May 2020 Health Newsletter

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» Chiropractic Care Is An Essential Service
» Chronological vs. Subjective Age: If You Think You Are Old, You Will Be
» Why Older Women Should Eat Their Vegetables

Chiropractic Care Is An Essential Service  

With the ongoing coronavirus (COVID-19) pandemic, it's important to understand that chiropractic services are truly essential services and the majority of chiropractic offices around the nation remain open to provide essential care and relief to the public. In fact, Homeland Security has specifically included chiropractors in their list of essential healthcare workers. Obtaining professional chiropractic care earlier may also reduce the likelihood patients will end up in urgent care or the emergency room where increased risk of exposure to COVID-19 is possible. If you're in need of chiropractic care, please contact our office today to ensure you don’t continue to suffer and to avoid entering other healthcare offices where there may be an increased exposure risk to COVID-19.

Author:ChiroPlanet.com
Source:ChiroPlanet.com
Copyright:ProfessionalPlanets.com LLC 2020


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Chronological vs. Subjective Age: If You Think You Are Old, You Will Be  

"You're only as old as you think you are" has been a popular saying for many years. People who honestly feel this way really do act, and oftentimes look, younger than their age. Conversely, some people seem to age quickly and decline mentally and physically simply because they think they're old once they've reached a certain age. Is there scientific backing for the old saying: "You’re only as old as you think you are?" Research done in 2014 at the University of Montpellier in France studied the correlation between chronological age, subjective age, and changes in memory. What the researchers found is eye-opening. A person's subjective age is the age they feel they are mentally and physically. Someone in good physical and mental shape may be 60, 70 or 80 years of age, but feel like they aren't a day over 50. On the other hand, someone dealing with illness or chronic pain may feel like they’re 80 when they're only 60. Researchers have found that saying, thinking, or feeling older than one actually is can cause depression and memory problems. People who feel younger had a slower memory decline and quicker recall capabilities. A person's subjective age has a lot to do with how they feel physically and mentally. Implementing the following four practices will help one feel younger than ever:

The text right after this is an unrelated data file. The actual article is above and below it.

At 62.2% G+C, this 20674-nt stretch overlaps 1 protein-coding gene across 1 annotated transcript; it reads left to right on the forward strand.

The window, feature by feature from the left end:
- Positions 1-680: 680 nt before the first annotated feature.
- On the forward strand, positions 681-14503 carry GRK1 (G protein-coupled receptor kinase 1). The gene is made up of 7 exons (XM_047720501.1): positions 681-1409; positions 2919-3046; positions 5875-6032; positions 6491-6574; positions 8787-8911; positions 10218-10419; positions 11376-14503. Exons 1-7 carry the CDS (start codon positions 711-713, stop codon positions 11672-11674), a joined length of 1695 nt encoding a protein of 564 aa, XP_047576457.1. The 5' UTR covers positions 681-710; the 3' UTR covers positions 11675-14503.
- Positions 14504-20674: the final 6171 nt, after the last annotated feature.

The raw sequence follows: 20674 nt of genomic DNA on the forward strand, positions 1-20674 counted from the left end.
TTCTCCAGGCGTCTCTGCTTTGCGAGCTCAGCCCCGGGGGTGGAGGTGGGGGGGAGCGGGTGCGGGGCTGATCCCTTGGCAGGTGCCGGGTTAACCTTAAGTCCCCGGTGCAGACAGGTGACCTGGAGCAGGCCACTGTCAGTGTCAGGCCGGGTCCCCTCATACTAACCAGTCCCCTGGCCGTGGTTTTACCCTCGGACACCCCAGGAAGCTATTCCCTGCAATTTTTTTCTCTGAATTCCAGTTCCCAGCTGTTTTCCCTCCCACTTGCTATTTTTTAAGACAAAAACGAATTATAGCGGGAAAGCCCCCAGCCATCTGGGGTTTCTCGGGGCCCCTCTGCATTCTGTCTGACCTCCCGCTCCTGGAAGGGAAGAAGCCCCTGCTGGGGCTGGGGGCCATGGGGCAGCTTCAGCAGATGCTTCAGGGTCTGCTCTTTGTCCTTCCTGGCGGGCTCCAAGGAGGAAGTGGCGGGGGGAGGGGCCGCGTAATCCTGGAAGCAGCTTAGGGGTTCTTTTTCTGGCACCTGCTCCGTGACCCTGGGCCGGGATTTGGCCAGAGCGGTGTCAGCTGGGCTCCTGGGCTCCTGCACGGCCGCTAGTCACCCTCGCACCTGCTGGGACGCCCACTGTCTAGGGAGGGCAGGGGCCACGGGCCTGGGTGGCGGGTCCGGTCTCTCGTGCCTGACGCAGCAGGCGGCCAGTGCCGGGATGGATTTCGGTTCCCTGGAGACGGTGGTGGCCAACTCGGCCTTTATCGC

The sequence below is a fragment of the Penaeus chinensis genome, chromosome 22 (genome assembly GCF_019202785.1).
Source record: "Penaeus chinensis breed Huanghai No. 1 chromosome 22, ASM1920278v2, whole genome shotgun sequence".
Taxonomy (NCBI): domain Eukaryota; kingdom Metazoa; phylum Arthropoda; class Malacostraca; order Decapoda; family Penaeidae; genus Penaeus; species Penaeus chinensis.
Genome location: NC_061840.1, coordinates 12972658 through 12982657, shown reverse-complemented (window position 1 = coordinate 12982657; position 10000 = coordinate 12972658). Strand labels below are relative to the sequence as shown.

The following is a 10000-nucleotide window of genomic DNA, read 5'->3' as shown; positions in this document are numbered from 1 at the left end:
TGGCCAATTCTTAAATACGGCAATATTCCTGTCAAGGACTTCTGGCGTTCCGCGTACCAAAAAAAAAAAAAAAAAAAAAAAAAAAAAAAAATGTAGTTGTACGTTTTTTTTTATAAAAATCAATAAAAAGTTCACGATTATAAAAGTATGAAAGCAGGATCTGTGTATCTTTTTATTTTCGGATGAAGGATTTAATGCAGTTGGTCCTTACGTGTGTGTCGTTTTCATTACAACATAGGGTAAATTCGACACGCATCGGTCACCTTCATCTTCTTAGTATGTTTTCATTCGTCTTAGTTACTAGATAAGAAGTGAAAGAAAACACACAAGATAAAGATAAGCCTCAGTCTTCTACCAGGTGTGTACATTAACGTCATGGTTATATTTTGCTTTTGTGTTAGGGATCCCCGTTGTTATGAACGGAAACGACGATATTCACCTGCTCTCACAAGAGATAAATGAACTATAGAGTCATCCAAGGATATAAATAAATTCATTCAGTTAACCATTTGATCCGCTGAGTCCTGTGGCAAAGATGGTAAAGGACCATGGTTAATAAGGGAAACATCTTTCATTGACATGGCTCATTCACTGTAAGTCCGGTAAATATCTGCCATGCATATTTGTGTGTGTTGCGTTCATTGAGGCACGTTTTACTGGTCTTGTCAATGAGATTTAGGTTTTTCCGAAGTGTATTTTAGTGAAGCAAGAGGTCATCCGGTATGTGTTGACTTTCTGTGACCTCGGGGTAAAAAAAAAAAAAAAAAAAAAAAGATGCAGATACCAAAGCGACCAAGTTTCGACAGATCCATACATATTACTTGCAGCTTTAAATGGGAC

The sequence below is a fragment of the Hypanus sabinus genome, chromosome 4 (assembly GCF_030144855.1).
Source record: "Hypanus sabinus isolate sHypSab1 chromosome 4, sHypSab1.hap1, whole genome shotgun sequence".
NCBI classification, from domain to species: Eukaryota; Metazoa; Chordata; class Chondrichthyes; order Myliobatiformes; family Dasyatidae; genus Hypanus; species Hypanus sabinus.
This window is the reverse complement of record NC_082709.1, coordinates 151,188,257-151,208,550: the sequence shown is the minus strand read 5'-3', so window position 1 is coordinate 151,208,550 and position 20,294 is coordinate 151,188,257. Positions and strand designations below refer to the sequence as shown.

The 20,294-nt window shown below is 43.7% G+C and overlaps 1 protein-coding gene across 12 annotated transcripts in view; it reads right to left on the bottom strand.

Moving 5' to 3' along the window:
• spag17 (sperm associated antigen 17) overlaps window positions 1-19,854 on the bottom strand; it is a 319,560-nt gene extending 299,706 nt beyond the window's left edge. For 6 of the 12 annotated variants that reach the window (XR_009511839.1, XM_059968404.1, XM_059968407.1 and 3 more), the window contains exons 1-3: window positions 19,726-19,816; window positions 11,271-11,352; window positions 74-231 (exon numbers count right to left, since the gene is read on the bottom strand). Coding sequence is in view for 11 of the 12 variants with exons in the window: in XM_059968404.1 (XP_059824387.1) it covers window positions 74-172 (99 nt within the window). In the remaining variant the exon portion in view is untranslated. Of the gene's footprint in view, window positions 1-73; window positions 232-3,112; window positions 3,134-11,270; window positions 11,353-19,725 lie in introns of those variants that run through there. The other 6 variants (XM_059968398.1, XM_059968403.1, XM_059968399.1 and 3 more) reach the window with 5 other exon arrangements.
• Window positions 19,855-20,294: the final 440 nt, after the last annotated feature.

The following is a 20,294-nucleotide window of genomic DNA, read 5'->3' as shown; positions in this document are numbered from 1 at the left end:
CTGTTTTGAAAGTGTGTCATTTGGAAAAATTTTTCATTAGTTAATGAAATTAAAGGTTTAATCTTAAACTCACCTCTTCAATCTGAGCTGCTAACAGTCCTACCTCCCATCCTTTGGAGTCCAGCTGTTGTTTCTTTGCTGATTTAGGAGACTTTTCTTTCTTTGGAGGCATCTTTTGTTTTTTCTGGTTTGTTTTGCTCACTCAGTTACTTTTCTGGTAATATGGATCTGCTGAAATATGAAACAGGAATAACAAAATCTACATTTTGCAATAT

1. Daily exercise
2. Eating nutrient dense foods
3. Regular mental exercises, like puzzles, reading or learning a language
4. Being surrounded by happy, positive people.
Chiropractic treatments are vital in pain reduction and management. In addition to a healthy diet and active lifestyle, getting regular chiropractic treatments are a great way to stay healthy and young.

Author:ChiroPlanet.com
Source:J Gerontol B Psychol Sci Soc Sci (2016) 71 (4): 675-683.
Copyright:ProfessionalPlanets.com LLC 2016


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Why Older Women Should Eat Their Vegetables  

An Australian study of 954 women aged 70 and older has found that the more vegetables older women eat, the less likely they are to develop plaque accumulation in their arteries. Lauren Blekkenhorst, a nutrition researcher at the University of Western Australia and lead author of the study, found that study participants averaged 2.7 servings of vegetables per day. Using a food questionnaire to categorize responses, researchers determined that women who consumed three servings of vegetables per day had artery walls that were about 5 percent less thick than women who ate less than two servings. One of the most beneficial types of vegetables for artery health was found to be the crucifer family — cabbage, Brussels sprouts, cauliflower, and broccoli. For each third of an ounce more cruciferous vegetables participants ate, they had a corresponding 0.8 percent less artery wall thickness. This means even a small increase in vegetable consumption can have big benefits for vascular health. Blekkenhorst hypothesizes that eating vegetables may make arteries healthier because it leaves less room for junk food. In addition, the vitamins and minerals present in vegetables have been shown to reduce oxidative stress and inflammation, which can lead to better cardiovascular health. Although the study was not meant to predict long-term cardiovascular health, it does show how easily your diet impacts vascular health. Adding just a serving or two of vegetables to your diet each day can make help you stay healthier, longer.

Author:ChiroPlanet.com
Source:Journal of the American Heart Association, online April 4, 2018.
Copyright:ProfessionalPlanets.com LLC 2018


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